Blockchain technology could be the key to creating a secure digital identity.
During the introductory conference of the Global Digital Asset & Cryptocurrency Association, a Chicago-based association that advocates the regulation of cryptocurrencies, US politician Bill Foster emphasized the importance of a „secure digital identity“.
“You can have the most solid cryptographic protection on a blockchain, but that doesn’t help if the people who move on it act fraudulently and remain anonymous,” as Foster argues.
He cites crypto trading as an example and points out that actors with bad intentions could easily trade illegally under false names
Harvard graduate Foster, who is a blockchain programmer himself, knows the potential of the technology very well. Accordingly, he is vice-chairman of the blockchain parliamentary committee in the American Congress. The working group explicitly deals with the regulation of blockchain technology . Today’s politician began his academic career at the age of 15 and was initially a physicist before moving into politics.
In his address, Foster first emphasized the importance of so-called third-party anonymity, which means that identities would be anonymous, at least on the surface, but could, for example, be revealed in criminal proceedings.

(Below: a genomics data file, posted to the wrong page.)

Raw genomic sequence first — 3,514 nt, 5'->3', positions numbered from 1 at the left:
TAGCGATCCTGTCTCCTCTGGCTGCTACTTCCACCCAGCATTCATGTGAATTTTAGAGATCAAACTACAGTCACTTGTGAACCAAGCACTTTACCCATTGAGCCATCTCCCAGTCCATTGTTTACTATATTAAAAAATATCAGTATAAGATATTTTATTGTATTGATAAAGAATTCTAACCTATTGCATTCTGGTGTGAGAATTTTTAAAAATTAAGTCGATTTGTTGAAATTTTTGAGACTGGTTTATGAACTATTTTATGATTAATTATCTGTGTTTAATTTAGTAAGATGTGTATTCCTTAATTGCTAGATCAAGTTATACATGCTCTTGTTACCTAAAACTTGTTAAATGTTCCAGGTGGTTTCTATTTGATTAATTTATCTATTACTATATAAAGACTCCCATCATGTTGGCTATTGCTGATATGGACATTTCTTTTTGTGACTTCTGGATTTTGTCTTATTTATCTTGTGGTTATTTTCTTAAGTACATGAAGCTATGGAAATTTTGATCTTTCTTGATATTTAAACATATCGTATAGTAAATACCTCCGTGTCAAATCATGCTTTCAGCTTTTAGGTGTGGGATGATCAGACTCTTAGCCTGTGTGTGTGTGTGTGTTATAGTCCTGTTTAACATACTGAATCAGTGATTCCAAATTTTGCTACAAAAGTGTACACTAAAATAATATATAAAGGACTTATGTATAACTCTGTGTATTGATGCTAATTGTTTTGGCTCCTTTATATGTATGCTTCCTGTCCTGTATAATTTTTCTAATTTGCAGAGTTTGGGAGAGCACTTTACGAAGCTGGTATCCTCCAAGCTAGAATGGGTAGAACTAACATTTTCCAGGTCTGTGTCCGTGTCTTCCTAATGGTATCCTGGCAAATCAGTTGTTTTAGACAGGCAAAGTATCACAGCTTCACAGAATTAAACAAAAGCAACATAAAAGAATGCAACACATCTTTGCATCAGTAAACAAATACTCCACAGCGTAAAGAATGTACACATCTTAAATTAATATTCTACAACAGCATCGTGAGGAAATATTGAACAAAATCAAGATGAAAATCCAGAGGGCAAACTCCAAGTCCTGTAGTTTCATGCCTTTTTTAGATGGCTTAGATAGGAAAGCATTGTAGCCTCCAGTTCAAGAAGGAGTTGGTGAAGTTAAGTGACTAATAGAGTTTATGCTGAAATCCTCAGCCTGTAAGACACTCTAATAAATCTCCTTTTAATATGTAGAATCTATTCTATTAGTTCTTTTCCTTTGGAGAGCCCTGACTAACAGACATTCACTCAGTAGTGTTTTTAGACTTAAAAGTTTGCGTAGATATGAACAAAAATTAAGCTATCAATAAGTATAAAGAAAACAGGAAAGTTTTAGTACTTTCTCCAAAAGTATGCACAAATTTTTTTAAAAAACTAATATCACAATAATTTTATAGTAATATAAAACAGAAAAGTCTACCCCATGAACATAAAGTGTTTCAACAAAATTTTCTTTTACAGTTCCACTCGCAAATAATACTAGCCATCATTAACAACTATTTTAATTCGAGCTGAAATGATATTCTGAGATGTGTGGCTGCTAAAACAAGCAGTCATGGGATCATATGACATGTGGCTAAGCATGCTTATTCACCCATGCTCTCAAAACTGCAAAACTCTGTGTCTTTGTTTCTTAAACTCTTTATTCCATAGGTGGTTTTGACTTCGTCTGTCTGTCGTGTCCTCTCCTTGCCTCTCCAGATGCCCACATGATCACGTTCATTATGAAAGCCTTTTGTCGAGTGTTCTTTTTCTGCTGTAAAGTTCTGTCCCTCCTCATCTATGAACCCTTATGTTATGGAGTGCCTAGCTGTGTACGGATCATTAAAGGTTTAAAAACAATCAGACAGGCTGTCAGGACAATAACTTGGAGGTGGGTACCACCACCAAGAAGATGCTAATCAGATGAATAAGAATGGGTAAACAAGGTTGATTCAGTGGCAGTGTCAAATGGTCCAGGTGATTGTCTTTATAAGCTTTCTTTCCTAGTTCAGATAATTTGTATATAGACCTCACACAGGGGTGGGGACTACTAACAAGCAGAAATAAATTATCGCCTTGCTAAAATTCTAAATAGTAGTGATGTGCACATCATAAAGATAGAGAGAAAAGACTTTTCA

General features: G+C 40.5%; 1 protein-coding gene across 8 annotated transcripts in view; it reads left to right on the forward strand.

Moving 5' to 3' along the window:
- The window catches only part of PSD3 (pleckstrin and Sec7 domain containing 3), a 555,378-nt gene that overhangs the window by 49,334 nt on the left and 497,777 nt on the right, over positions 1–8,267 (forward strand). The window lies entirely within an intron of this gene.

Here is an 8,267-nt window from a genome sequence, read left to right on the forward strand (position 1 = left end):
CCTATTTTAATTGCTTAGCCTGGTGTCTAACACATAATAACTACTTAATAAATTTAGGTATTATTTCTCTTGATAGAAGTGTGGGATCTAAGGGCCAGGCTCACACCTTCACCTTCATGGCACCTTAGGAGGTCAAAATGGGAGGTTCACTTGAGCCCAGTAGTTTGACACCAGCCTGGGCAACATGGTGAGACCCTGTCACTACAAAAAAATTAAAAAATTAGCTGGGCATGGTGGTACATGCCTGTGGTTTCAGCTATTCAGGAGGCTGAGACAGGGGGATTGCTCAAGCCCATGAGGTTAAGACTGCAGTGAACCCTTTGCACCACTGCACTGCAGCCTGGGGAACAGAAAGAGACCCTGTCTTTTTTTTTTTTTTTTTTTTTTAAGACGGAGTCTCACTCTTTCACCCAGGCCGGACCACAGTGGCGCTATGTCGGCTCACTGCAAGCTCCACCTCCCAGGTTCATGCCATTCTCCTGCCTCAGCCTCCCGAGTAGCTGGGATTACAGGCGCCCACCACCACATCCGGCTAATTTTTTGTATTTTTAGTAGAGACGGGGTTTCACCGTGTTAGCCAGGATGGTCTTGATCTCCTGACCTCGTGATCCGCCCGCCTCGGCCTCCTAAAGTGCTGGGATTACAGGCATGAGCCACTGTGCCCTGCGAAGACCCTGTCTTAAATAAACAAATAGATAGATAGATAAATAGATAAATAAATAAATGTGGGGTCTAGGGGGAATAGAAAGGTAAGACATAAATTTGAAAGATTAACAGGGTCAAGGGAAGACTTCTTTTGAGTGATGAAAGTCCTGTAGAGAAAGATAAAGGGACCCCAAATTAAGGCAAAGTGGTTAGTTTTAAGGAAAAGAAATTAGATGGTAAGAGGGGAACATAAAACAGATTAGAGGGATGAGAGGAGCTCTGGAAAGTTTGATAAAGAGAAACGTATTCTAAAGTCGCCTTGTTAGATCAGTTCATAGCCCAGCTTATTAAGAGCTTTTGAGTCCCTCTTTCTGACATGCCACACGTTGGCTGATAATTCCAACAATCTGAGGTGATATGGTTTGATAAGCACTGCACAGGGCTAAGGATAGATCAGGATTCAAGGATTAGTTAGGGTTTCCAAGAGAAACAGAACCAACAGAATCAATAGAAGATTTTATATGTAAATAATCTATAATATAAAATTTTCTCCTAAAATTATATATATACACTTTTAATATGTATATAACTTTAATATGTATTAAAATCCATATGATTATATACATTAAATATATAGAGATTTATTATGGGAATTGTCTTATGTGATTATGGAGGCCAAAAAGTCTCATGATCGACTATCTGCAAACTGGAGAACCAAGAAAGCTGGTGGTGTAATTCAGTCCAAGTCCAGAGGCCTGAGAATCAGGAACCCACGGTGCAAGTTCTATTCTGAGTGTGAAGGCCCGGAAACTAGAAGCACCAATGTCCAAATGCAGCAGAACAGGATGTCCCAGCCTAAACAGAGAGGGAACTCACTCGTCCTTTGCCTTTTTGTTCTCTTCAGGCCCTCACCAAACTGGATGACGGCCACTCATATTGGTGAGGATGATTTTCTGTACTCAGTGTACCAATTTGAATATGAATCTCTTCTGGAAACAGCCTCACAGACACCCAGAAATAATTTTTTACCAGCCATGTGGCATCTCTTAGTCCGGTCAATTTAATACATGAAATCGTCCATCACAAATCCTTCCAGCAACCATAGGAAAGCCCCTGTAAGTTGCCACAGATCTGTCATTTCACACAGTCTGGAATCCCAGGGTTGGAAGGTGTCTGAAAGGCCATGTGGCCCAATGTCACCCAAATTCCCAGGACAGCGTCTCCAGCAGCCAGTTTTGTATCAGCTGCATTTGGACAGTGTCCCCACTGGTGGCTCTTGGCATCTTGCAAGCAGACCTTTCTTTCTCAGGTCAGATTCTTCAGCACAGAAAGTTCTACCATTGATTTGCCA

„I think this is a basic requirement for all types of digital contracts and other use cases to which this applies,“ said the politician. The necessary acceptance for this could be created by offering people a verifiable method for securely and reliably verifying their own identity, as Foster says. He is convinced that the blockchain industry would already be able to set up such a system.
To this end, he adds:
“The missing piece of the puzzle, and this is where the authorities come in, is that when you apply for your ID or passport, you would have to be registered as a unique, traceable person. For this purpose, biometric data would have to be stored so that one cannot obtain a new identity in another country. “
Such a system would, however, require close international cooperation. „To do this, a group of countries would have to come together to build a common identity system,“ says Foster. A whole series of use cases could then be based on this.